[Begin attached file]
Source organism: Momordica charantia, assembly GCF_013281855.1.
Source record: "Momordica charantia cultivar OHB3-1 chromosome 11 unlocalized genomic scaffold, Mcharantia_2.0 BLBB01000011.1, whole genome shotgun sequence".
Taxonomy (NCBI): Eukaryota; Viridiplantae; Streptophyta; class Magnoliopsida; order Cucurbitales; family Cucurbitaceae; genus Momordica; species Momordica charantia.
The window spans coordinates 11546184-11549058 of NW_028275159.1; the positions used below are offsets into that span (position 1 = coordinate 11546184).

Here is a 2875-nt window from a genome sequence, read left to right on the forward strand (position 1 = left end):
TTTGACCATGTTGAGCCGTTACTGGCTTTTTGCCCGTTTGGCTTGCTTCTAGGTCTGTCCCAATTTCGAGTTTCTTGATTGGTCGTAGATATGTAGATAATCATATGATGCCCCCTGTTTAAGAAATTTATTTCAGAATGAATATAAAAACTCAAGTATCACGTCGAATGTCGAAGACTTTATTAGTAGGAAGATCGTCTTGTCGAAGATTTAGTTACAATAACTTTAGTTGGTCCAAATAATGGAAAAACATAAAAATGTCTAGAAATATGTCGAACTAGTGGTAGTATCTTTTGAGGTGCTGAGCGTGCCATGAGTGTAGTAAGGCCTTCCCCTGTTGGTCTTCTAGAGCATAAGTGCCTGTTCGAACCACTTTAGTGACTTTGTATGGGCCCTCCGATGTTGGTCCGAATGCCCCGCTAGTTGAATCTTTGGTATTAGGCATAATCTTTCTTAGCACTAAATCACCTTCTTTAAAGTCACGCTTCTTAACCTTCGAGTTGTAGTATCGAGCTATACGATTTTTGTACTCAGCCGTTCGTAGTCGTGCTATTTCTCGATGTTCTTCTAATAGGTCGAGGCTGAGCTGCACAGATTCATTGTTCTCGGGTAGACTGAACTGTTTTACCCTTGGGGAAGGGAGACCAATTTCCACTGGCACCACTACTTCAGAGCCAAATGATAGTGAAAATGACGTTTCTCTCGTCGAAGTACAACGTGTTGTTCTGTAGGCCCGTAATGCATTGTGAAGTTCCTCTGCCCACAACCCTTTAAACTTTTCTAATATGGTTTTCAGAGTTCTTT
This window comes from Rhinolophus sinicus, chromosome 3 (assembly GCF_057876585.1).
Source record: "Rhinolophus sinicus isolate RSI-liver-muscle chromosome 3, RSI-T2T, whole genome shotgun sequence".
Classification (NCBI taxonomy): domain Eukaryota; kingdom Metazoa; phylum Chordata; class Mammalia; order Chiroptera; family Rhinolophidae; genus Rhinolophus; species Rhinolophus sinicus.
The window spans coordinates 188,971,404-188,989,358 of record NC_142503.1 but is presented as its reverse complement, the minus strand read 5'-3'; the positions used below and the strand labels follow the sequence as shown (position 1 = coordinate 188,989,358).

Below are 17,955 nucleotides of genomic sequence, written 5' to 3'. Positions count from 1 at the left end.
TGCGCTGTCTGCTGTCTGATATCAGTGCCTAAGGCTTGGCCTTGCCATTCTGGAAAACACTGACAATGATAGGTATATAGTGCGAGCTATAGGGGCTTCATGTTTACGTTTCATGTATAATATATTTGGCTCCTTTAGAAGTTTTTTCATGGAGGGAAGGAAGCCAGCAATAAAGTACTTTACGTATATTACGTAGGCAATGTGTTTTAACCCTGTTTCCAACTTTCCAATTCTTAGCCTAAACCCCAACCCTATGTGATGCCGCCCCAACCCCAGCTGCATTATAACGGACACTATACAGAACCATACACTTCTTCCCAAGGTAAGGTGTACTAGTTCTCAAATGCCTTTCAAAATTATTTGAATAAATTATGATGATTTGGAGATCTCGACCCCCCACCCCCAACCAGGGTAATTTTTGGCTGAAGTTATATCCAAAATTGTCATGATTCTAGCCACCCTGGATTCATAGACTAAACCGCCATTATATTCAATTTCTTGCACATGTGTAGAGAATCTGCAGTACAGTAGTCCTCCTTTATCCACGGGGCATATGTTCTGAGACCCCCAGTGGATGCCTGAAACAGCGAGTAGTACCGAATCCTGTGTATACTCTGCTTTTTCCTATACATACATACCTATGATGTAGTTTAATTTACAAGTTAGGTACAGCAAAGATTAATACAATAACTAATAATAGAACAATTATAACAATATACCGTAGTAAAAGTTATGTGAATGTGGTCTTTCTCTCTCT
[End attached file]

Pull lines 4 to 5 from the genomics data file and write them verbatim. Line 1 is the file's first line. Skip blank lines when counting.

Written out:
The window spans coordinates 11546184-11549058 of NW_028275159.1; the positions used below are offsets into that span (position 1 = coordinate 11546184).

Here is a 2875-nt window from a genome sequence, read left to right on the forward strand (position 1 = left end):